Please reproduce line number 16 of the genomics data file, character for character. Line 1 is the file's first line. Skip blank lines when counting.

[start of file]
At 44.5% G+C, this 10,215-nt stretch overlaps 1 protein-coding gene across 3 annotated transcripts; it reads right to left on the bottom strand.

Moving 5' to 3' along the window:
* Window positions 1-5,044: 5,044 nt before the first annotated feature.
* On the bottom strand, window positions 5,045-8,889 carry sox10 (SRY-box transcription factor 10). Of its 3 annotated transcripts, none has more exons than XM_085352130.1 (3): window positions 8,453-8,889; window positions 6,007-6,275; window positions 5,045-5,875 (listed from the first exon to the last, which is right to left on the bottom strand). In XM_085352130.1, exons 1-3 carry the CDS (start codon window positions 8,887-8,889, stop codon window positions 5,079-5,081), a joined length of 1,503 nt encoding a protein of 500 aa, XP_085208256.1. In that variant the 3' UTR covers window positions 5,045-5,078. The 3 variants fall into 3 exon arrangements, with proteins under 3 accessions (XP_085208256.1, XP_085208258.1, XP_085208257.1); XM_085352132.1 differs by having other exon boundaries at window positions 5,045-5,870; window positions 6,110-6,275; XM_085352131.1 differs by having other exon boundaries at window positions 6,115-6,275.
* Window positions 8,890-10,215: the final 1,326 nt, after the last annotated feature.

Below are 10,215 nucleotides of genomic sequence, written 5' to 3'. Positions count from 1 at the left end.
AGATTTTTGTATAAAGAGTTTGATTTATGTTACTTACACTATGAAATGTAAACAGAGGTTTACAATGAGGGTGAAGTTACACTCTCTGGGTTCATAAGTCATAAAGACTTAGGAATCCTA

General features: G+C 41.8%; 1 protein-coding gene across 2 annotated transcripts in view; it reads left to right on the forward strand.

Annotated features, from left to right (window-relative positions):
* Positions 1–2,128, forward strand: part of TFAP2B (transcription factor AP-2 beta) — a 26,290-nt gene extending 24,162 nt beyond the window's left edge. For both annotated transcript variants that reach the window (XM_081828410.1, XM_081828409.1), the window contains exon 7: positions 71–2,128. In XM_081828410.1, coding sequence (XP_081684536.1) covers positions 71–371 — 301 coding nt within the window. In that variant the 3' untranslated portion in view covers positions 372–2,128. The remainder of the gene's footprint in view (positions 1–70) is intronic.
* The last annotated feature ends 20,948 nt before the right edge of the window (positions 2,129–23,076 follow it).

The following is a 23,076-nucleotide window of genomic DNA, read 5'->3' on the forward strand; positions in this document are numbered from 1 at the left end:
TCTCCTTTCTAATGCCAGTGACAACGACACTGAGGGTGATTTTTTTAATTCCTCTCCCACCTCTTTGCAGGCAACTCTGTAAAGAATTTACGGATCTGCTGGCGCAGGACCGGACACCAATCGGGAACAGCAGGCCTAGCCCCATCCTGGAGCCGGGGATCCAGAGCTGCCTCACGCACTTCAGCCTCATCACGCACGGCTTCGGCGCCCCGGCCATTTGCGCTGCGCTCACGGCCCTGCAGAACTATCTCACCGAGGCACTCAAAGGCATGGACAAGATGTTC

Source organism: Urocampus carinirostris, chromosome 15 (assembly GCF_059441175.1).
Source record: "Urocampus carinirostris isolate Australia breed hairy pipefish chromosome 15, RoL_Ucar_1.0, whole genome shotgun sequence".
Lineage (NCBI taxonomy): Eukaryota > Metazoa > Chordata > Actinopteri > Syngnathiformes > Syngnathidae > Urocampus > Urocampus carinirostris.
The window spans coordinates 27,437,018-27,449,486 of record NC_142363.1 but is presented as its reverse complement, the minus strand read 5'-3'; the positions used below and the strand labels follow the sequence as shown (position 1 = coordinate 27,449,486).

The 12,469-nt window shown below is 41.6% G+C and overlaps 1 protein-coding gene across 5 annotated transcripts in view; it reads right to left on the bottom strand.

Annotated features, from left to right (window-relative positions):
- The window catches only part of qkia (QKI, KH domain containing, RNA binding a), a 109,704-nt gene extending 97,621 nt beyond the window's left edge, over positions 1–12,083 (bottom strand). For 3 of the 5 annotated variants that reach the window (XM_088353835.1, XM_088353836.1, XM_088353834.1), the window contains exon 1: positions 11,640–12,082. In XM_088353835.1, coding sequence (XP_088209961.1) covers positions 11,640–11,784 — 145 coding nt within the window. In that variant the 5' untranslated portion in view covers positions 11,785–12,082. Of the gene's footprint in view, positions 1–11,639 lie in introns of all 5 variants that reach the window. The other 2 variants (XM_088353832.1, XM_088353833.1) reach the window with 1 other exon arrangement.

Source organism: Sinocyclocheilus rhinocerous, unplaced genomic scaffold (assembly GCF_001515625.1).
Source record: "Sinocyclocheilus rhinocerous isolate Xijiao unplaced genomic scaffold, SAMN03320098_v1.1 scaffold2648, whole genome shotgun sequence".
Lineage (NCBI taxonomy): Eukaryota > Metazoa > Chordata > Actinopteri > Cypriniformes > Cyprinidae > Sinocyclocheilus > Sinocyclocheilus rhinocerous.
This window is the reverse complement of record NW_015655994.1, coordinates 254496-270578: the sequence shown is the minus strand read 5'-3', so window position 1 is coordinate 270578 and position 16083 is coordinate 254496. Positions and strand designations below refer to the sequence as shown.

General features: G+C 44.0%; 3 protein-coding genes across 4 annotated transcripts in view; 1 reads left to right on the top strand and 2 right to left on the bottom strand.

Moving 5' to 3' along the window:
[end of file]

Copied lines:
Lineage (NCBI taxonomy): Eukaryota > Metazoa > Chordata > Actinopteri > Syngnathiformes > Syngnathidae > Urocampus > Urocampus carinirostris.